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In the Spotlight: Abby Salazar

on Thursday, 07 June 2012.

abbysalazarAbby Salazar (ACE 16) has long valued the connection of faith and learning.

As a young Catholic growing up in Lake Jackson, Texas, she attended public schools—schools she loved and in which she was academically challenged and morally formed, but which left her spiritually hungry. "I loved my Catholic faith and was fascinated by the Catholic Church. And I craved learning more."

So she attended the University of Notre Dame and, in her first year, took a class that explored Catholic Social Teaching through community service. She tutored at the local juvenile correctional center, a life-changing experience that not only ignited her desire to serve the under-served through teaching, but also deepened her appreciation for the way faith and learning entwine. It was a particular delight for her, then, when she later became part of the ACE Teaching Fellows program and realized, she says, "that I could live Catholic Social Teaching each day in my own classroom."

The freedom to directly link faith with learning was a great encouragement to her as a Catholic teacher. "I loved sharing the Eucharist with my students at school mass. I loved when our middle school science lesson curved into a college-worthy theological discussion led by my kids. I loved starting parent-teacher conferences with prayer."

To Abby, this is what sets Catholic schools apart. "I want all children to get a great education no matter what," says the small woman with the big heart. "And Catholic schools can offer that. Catholic schools especially support those who sometimes fly under the radar in other places. They can give kids the education they deserve, the love and attention they crave—and the faith formation they need!"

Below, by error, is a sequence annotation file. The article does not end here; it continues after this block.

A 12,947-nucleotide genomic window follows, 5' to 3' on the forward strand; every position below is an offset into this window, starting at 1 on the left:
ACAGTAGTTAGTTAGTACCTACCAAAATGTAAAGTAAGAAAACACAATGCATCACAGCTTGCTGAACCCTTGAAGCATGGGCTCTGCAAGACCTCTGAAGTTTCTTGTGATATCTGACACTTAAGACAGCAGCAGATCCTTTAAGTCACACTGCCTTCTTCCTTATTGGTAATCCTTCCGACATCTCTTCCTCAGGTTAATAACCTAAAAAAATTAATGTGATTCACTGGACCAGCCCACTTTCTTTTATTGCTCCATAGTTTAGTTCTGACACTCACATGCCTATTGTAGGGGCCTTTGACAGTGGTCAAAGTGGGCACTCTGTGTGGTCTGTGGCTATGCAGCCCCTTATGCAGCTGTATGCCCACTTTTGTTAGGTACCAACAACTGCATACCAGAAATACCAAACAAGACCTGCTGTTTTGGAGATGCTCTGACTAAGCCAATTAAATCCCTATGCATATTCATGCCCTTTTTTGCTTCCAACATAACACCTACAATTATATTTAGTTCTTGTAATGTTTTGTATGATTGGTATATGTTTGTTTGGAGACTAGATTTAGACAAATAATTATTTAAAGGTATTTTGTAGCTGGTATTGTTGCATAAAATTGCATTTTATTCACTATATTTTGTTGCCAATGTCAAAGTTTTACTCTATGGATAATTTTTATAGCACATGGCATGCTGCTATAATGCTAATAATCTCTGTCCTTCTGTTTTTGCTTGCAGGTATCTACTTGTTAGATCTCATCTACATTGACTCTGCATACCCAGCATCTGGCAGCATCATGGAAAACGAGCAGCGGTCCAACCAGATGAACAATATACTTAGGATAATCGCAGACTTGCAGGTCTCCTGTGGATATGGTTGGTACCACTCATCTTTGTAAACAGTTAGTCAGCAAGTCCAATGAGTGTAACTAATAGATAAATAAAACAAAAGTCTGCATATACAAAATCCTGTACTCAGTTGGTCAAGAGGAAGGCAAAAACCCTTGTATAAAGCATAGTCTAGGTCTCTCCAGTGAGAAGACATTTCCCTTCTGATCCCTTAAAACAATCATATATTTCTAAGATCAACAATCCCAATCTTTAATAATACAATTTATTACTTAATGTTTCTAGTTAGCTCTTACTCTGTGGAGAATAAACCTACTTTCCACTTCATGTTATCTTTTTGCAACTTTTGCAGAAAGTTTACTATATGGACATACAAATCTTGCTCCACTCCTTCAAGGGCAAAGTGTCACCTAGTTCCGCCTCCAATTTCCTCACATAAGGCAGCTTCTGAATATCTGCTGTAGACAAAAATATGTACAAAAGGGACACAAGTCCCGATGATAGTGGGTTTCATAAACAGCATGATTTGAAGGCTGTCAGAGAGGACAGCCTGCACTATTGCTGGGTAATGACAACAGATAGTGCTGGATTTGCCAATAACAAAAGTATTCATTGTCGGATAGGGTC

Abby Salazar is an assistant director of ACE Teaching Fellows.
To learn more about the program, click here.

Welcome ACE 19!

on Thursday, 07 June 2012.

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On Friday, June 1, members of the newest ACE Teaching Fellows cohort (19) landed at Notre Dame for their first summer of teacher training. They began trickling onto campus early in the morning, and spent the day moving into their dorm rooms and getting settled for a late-afternoon opening session and picnic, and then a weekend retreat of contemplation about the next year of their lives.

"It's an intense, gear-changing weekend," one ACE graduate mused, full of teachings and conversations about the transition into ACE life, graduate school, and the call to discipleship. Among topics the cohort considered: the shift from college student to teacher and graduate student; the role of serving one's school; and how the Spirit has gifted each of them uniquely for the experience ahead.